10-17-2011, 08:21 AM
PART TWO: He undercut his own message by sending me to a school where I played and fought and studied with the same people that he was making an off-limits Other. The surnames Wong and Sanchez were as familiar to me as Williams and Smith. So why were certain kids fine to play with in the sandbox now but not to date in the future? Why were they worth less? If they truly were worth less, why did no one in my school treat them so? Pale Young Gay Panda and a darker friend got in equal trouble for the same misdeed. While trying to marginalize others, my father marginalized himself, a lone voice of strangeness in my fair, orderly school world, and I never imbibed his worldview.
However, had I lived in a homogenous community with powerful voices backing him up, I might have. A gullible young panda could have been convinced that the small differences between us were actually dangerous chasms. How would I have known any better? The seeds planted in my cubhood might have blossomed into a very ugly garden by my adult years. Once entrenched, certain messages are very hard, and sometimes impossible, to dislodge.
Race was only one of the messages I got during that car ride home from the carnival. Packaged with it were messages about marriage and behavior and power and presumed heterosexuality, and that parental love was conditional. It could be withdrawn, and I could be cast out and eliminated. There was also a loaded message about romantic love: that if one day the person who was right for me had an unacceptable surname, I would have to choose between that person and Christmas presents.
We get millions of messages on every topic from the day we’re born, from dress to gender to food to social etiquette to body image to religion. If you rove through MDA journals like Gay Panda does, you read over and over how people battle with very powerful messages that we’ve received since childhood about nutrition. When I read Why We Get Fat last April, I felt like Taubes was taking a shovel to my mind, uprooting one message after another, and it was painful. How could I have been wrong? Of course I knew what was healthy to eat! Those messages were so engrained in my psyche that to sever them as skillfully as he did loosed me from gravity. I had to put the book down often.
I easily fell prey to the mass delusion of calorie restriction and hard exercise as the road to weight loss. There was no challenge to this misconception in my world, unlike the one presented to me by school in the matters of race and worth. When the Atkins diet was popular, it conflicted with all of the messages that I had received about healthy eating. Those messages came from respected sources and there were legions; Atkins was a lone nut-job wanting to make money off an idea as ridiculous as the Grapefruit Diet. Scientists made fun of it. The media made fun of it. So Gay Panda made fun of it. The same thing happened with the Caveman diet. Scientists made fun of it. The media made fun of it. So Gay Panda made fun of it. I treated the very few proponents with the same dismissal I gave Father Panda.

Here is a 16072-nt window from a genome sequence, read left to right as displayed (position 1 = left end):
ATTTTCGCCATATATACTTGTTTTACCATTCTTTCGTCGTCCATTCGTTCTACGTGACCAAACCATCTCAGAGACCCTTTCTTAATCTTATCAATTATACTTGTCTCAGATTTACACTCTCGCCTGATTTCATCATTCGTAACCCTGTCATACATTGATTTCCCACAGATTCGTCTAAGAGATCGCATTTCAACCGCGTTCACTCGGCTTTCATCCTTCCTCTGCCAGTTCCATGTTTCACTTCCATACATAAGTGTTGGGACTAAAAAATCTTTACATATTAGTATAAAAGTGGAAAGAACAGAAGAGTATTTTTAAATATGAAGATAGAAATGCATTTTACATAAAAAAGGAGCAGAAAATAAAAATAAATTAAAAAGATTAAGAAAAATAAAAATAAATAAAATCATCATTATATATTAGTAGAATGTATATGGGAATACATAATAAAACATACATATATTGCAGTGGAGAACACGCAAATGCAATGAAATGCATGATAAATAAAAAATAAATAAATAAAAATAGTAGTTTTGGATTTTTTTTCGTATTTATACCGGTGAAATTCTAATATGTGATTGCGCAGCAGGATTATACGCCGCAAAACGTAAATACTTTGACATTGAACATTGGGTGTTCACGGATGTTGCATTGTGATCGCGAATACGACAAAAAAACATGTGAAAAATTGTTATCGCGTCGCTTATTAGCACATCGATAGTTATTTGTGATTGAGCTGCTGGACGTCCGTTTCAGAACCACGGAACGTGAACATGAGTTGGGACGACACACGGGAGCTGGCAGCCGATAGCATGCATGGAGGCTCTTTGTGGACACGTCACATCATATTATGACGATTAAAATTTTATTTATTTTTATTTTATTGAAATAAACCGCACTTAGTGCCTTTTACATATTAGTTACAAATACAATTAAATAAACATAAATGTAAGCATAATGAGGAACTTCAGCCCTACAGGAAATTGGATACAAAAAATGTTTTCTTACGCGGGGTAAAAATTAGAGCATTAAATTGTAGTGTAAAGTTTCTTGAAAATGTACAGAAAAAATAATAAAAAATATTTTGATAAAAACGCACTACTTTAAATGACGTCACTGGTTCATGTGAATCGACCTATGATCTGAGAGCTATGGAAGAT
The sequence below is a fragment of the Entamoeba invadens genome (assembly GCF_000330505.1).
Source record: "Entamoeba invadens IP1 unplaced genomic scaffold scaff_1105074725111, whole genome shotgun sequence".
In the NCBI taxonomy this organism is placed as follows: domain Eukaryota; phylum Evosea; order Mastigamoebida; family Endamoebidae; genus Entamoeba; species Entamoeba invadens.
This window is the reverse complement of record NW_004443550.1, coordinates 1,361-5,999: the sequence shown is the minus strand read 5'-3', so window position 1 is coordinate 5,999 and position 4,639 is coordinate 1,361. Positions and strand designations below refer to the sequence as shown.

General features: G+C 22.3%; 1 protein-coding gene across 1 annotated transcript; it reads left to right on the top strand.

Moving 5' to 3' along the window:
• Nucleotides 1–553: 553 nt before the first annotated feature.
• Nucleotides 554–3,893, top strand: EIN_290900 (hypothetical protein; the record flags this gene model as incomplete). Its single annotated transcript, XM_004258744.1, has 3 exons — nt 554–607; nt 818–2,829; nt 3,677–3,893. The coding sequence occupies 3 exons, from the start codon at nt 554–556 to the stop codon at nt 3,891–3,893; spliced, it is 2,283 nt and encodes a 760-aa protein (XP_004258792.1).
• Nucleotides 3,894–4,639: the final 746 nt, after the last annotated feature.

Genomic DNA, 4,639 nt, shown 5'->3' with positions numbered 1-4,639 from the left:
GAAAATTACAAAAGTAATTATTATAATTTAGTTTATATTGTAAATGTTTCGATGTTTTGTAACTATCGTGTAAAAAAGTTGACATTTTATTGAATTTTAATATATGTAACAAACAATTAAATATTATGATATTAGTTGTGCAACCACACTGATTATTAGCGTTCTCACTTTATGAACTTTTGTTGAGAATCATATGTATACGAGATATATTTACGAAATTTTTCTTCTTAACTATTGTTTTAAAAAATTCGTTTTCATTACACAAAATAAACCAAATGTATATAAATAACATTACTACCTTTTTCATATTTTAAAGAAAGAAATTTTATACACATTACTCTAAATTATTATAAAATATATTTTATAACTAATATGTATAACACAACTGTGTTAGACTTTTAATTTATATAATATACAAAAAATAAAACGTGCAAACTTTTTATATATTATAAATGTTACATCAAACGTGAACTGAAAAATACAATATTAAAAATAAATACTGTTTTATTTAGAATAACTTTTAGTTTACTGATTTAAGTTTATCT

There is strength in numbers. People who disagreed vehemently about race outnumbered my father, forcing me to think critically about his message; the side of calorie restriction and hard exercise vastly outnumbers primal, and I dismissed the minority of loons. Even the failing results of my own body did not convince me for many years to question that the messages of the majority were wrong. The problem was myself, not the information I swallowed with 6-11 daily servings of healthy whole grains. 99% of my messages were the same old treadmill of fewer calories, more exercise. And like a lemming, I followed after them, even as the number on the scale undercut the message.
10-17-2011, 08:32 AM
PART THREE: But just recently, I am noticing a small change. Write an article for Salon bashing oneself for cooking fatty foods at a restaurant and contributing to Americaís weight problem, and I find within the 40 comments a fascinating spread of reactions. There are the expected anti-butter responses at first, and then someone writes in to say that it isnít butter that makes people fat. People compliment themselves for restricting calories or being vegan, bemoan those who stupidly eat bacon when they have heart conditions, and then someone else pops in to say eat meat, drink whole milk, and ditch the soy.
Within this comment thread, itís not 99%-1%. Not even close. The balance is shifting, still heavily on conventional, but no longer a nearly homozygous response. Some primal-sounding people leave very detailed information about what your body does with the nutrients put into it, instead of the mindless Ďmove more/eat lessí reiterations of the conventional supporters. I have been reading diet and nutrition articles for years, but it is now that I see such dissent in the comment threads.
The standard American diet message is failing. Slowly, one person at a time, but it is failing. We see its failure in our own sick, fat bodies. Voice after voice appears in the online wilderness, to join into a greater chorus that slaps the cheeks of beliefs about food we have held since we were young. I didnít need 99% of those voices to shout about Taubes and MDA and primal before I listened. I needed far fewer than that. But I still needed more than one lone voice to pique my interest.